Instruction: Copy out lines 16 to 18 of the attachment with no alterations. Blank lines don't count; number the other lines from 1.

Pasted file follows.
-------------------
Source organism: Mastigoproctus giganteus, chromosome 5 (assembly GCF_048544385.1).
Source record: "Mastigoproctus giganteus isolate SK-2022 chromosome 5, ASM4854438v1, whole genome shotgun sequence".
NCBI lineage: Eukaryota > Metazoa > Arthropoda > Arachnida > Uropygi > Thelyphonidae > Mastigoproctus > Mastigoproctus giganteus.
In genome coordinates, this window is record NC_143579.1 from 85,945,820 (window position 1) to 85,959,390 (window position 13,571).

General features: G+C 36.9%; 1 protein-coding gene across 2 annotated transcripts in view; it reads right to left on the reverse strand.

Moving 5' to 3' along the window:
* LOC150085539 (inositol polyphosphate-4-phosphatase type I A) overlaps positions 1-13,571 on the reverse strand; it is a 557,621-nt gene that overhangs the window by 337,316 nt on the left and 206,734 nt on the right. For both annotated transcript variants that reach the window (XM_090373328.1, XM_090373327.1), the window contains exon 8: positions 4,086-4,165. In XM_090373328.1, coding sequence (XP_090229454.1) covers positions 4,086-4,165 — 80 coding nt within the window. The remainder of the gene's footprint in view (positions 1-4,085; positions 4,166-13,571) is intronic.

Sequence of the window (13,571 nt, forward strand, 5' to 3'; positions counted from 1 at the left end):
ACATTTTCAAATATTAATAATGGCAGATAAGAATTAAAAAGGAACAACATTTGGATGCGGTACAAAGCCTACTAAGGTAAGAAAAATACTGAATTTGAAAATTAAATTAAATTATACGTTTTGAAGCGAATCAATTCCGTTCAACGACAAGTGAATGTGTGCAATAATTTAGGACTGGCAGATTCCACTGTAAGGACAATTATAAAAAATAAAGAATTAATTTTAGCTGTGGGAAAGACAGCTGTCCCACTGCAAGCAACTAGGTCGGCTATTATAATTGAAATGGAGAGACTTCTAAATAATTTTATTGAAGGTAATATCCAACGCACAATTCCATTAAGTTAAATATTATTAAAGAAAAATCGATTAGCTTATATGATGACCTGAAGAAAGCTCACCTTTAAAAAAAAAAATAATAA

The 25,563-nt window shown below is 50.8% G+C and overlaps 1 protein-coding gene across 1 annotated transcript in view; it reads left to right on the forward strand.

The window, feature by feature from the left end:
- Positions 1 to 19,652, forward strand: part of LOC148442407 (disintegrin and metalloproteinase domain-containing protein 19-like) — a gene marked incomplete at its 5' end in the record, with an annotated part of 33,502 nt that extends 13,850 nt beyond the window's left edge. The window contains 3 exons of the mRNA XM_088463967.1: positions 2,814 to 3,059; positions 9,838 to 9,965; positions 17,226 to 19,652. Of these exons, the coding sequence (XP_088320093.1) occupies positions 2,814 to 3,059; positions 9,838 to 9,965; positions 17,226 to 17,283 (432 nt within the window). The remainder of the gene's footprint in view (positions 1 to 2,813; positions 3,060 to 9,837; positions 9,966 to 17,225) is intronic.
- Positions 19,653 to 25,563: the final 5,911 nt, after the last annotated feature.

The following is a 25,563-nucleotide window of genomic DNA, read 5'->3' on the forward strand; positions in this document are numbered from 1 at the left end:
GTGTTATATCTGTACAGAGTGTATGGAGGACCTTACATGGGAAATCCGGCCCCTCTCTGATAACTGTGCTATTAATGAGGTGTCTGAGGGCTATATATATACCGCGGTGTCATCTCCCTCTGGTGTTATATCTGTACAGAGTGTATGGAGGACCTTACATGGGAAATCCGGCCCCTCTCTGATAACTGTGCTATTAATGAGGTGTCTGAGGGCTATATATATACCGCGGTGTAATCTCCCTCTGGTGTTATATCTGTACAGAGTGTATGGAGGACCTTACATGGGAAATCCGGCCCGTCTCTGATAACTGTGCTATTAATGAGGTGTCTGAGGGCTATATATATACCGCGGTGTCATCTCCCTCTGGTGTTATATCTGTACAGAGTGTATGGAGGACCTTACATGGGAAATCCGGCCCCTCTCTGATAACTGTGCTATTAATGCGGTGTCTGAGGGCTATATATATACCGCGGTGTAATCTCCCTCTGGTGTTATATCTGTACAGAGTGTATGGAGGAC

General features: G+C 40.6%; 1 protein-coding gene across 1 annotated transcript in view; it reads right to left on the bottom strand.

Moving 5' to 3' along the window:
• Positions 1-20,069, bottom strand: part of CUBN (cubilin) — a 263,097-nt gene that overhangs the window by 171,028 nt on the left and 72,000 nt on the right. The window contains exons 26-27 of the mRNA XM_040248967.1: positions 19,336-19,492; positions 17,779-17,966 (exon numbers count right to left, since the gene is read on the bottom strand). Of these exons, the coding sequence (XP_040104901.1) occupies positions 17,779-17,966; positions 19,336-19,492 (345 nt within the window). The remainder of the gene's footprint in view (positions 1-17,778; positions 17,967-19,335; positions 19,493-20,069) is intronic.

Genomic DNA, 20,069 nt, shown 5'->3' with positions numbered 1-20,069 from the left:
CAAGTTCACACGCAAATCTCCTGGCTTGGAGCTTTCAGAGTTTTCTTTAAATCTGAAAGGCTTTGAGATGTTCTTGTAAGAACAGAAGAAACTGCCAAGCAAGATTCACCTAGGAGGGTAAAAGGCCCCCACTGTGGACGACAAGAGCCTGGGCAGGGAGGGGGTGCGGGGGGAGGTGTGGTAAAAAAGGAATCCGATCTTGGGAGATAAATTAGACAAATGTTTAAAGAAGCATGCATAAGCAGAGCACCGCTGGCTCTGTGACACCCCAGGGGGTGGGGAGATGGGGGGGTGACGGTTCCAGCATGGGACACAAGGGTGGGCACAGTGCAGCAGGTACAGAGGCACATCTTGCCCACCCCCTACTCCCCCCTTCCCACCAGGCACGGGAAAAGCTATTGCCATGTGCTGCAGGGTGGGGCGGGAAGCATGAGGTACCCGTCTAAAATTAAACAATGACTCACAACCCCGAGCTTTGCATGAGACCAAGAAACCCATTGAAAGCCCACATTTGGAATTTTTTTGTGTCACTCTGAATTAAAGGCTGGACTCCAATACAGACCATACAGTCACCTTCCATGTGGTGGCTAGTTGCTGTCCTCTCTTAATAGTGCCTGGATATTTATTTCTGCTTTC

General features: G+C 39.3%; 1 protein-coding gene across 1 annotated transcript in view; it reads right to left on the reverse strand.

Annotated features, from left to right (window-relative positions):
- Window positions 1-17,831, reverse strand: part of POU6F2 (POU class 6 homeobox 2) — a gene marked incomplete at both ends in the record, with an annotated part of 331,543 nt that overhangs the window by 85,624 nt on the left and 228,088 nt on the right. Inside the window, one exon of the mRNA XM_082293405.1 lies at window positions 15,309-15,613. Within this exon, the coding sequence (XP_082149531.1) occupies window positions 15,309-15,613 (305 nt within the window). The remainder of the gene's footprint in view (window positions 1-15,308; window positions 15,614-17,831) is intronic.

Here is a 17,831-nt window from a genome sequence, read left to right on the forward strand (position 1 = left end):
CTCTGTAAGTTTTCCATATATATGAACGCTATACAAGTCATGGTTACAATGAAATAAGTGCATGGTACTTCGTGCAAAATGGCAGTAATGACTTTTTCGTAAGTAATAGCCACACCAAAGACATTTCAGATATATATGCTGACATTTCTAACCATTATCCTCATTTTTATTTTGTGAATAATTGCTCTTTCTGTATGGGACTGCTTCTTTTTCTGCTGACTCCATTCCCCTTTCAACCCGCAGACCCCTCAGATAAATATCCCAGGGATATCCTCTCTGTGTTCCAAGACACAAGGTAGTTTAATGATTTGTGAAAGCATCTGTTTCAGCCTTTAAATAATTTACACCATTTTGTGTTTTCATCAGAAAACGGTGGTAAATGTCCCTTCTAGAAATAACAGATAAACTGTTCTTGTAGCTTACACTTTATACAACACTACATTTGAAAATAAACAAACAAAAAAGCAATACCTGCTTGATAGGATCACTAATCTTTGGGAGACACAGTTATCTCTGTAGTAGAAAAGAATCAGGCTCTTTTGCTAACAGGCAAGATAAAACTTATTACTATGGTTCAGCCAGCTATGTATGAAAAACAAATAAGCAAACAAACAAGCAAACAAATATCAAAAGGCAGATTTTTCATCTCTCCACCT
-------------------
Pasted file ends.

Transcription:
General features: G+C 40.6%; 1 protein-coding gene across 1 annotated transcript in view; it reads right to left on the bottom strand.

Moving 5' to 3' along the window:
• Positions 1-20,069, bottom strand: part of CUBN (cubilin) — a 263,097-nt gene that overhangs the window by 171,028 nt on the left and 72,000 nt on the right. The window contains exons 26-27 of the mRNA XM_040248967.1: positions 19,336-19,492; positions 17,779-17,966 (exon numbers count right to left, since the gene is read on the bottom strand). Of these exons, the coding sequence (XP_040104901.1) occupies positions 17,779-17,966; positions 19,336-19,492 (345 nt within the window). The remainder of the gene's footprint in view (positions 1-17,778; positions 17,967-19,335; positions 19,493-20,069) is intronic.